Atrial Fibrillation also known as AF or A Fib is the most common sustained arrhythmia in the United States. Currently it affects 2.5-3 million Americans, by 2020 7.5-10 million Americans will be diagnosed with Atrial Fibrillation. It is characterized by a rapid and disorganized (chaotic) heart beat within the two top chambers of the heart or the atria. The atria can beat 300 beats per minute and the bottom chambers can follow along at roughly half as fast.
Atrial Fibrillation can be associated with palpitations, heart awareness, and rapid heartbeat, shortness of breath, chest discomfort, fatigue, and difficulty in performing vigorous exercise. Surprisingly, 50% of patients have minimal or no symptoms and the remaining 50% of patients may have debilitating symptoms.
Atrial fibrillation is associated with a two-fold increase in death when compared to patients without this arrhythmia. The main life threatening issue is related to thromboembolism (clots) from the heart which may migrate to the brain and cause a stroke. These clots can travel to the other distant arterial vasculature such as the arteries of the legs, or the gut arteries.
The precise mechanisms of Atrial Fibrillation remain poorly understood. Atrial Fibrillation is triggered by pulmonary vein firing within the left atrium of the heart. Typically most people of have four pulmonary veins. Caffeine, alcohol, and stress may cause the pulmonary veins to fire rapidly and cause an Atrial Fibrillation episode. Why one patient’s pulmonary veins fire and another’s do not remains uncertain.
Typically Atrial Fibrillation goes through several phases after diagnosis; initially it often comes and goes, from relatively short bursts of Atrial Fibrillation alternating with normal heartbeats. Over time the episodes of Atrial Fibrillation may become longer and require intervention such as medicine or electrical Cardioversion (shock) to restore normal rhythm. Atrial Fibrillation which is permanent is every beat of every day for more than a year in duration. Medications and interventional treatment are most effective in the earlier phases of the disease process.
Anticoagulation is necessary to prevent thromboembolic complications. Some patients can be treated with aspirin; many patients will require higher intensity blood thinning. Currently there are four anticoagulation drugs and each has pros and cons.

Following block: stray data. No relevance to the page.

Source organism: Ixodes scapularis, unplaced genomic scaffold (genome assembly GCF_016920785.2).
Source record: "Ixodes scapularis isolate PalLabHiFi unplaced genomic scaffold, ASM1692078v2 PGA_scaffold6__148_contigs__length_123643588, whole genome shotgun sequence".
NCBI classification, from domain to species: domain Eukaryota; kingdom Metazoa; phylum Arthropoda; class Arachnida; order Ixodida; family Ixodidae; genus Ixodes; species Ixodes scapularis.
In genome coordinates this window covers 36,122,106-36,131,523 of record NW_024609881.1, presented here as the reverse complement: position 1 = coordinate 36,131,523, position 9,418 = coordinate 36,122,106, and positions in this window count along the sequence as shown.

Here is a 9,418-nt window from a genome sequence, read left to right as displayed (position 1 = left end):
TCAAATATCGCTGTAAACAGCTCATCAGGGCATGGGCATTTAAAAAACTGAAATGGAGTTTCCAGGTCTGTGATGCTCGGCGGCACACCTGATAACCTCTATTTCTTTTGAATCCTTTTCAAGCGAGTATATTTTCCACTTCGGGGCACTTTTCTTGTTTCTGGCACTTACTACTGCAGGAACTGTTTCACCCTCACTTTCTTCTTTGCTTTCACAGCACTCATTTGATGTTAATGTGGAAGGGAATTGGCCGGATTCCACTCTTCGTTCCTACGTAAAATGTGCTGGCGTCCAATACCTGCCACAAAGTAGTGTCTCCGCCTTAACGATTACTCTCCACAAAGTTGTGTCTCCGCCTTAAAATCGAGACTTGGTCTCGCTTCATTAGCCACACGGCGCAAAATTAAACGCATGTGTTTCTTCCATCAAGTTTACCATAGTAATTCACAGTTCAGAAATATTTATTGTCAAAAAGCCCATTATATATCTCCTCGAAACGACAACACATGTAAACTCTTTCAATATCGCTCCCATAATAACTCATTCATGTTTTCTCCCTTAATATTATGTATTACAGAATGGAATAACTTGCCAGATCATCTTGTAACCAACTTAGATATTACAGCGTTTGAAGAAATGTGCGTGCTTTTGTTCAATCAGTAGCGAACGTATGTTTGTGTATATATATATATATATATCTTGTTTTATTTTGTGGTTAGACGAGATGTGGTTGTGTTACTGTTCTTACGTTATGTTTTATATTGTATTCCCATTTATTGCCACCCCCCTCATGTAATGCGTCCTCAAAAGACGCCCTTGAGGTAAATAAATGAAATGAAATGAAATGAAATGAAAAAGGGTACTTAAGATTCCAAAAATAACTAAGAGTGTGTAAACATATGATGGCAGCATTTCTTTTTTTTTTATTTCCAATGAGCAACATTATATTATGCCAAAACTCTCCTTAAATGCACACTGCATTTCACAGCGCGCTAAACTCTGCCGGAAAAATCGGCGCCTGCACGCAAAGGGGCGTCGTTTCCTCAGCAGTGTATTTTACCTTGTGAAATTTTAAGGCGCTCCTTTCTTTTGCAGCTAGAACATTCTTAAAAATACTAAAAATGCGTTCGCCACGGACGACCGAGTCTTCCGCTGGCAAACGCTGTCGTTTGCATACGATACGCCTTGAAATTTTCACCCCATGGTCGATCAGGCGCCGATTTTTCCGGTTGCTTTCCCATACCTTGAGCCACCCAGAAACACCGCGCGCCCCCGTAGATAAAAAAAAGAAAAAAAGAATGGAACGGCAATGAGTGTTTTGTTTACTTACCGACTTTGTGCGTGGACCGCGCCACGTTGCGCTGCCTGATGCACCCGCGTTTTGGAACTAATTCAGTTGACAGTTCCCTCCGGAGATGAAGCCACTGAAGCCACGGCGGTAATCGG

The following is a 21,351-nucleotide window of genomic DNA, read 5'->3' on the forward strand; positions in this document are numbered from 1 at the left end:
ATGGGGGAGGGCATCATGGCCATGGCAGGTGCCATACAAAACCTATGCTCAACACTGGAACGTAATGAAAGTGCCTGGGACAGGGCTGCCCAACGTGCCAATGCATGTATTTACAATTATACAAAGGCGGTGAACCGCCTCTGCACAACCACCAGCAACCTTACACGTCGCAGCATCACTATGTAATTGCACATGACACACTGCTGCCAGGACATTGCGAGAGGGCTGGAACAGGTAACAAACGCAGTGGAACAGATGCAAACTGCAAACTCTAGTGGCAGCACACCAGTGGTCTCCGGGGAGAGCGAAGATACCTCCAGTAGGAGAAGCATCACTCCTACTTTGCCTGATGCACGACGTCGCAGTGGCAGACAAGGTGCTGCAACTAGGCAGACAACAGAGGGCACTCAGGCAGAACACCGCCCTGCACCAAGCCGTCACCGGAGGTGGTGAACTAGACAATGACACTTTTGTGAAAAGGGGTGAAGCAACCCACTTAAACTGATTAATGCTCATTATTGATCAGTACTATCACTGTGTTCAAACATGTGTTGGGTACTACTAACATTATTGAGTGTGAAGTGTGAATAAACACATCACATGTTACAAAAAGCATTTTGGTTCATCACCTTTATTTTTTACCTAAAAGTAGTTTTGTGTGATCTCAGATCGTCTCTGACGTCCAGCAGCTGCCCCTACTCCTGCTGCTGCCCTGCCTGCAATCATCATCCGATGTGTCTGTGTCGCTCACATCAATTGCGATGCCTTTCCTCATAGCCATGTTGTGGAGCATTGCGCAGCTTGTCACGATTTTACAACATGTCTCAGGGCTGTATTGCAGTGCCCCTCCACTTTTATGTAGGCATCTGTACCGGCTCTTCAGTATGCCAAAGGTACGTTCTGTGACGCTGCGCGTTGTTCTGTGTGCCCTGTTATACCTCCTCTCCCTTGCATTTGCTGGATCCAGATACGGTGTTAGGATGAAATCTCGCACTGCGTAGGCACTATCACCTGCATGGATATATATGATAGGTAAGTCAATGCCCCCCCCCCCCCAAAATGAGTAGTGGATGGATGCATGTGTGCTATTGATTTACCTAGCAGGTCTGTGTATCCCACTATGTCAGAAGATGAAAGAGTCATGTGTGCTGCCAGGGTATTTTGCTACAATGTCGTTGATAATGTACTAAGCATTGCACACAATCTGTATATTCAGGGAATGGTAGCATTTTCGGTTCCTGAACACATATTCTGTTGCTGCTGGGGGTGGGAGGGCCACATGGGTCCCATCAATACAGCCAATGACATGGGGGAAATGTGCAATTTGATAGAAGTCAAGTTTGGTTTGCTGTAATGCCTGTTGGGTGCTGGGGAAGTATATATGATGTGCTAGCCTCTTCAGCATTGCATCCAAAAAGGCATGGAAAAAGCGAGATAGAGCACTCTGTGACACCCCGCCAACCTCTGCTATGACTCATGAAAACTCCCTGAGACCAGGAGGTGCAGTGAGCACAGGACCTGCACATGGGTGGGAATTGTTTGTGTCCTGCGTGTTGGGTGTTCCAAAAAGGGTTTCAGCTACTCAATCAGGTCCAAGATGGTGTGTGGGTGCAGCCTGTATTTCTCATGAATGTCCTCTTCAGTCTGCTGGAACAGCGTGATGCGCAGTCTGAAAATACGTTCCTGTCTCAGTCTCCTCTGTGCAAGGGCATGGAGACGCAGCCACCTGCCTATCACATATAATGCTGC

Atrial Fibrillation cases begin to increase after the age of 65; approximately one in five patients above the age of 55 will develop Atrial Fibrillation over their lifetime. By the age of 80, one in four patients will have atrial fibrillation. Patients who have associated medical conditions such as obesity, sleep apnea, congestive heart failure, diabetes mellitus, hypertension, and vascular disease are more likely to develop Atrial Fibrillation Some patients have none of these associated medical conditions and have the so-called “lone” Atrial Fibrillation.
For those who do not have symptoms or have minimal symptoms, traditionally an appropriate blood thinner is selected and medications are used to manage Atrial Fibrillation. Some medications that are used are beta blockers to slow down the heart rate, calcium channel blockers, and digoxin. This treatment paradigm is called the rate control strategy.
Again, an appropriate blood thinner is selected to reduce the risk of thromboembolic (clot) complications. Antiarrhythmic drugs are utilized to suppress the regions within the atria (top chambers) which can fire and cause Atrial Fibrillation. Typical antiarrhythmic medications are flecainide, propafenone, dronedarone, sotalol, dofetilide, and amiodarone. Your doctor will chose one of these drugs depending upon your individual medical history. All of these medications are cleared out (metabolized) by the body via either the liver or kidneys. All these medications have side effects.
The main interventional or treatment option for Atrial Fibrillation is catheter ablation. This involves burning inside the heart within the regions believed to cause the episodes of Atrial Fibrillation. Catheter ablation (Atrial Fibrillation ablation) is most effective in restoring normal rhythm in patients with paroxysmal Atrial Fibrillation. The procedure is lengthy, 3-4 hours, and is often performed using general anesthesia. The procedure does have risks, including perforation of the heart, death, and stroke. The success rate for the catheter ablation procedure is 70-80% reduction in the AF burden after one procedure (amount of Atrial Fibrillation). However, there is a 30% risk of needing an additional procedure over time.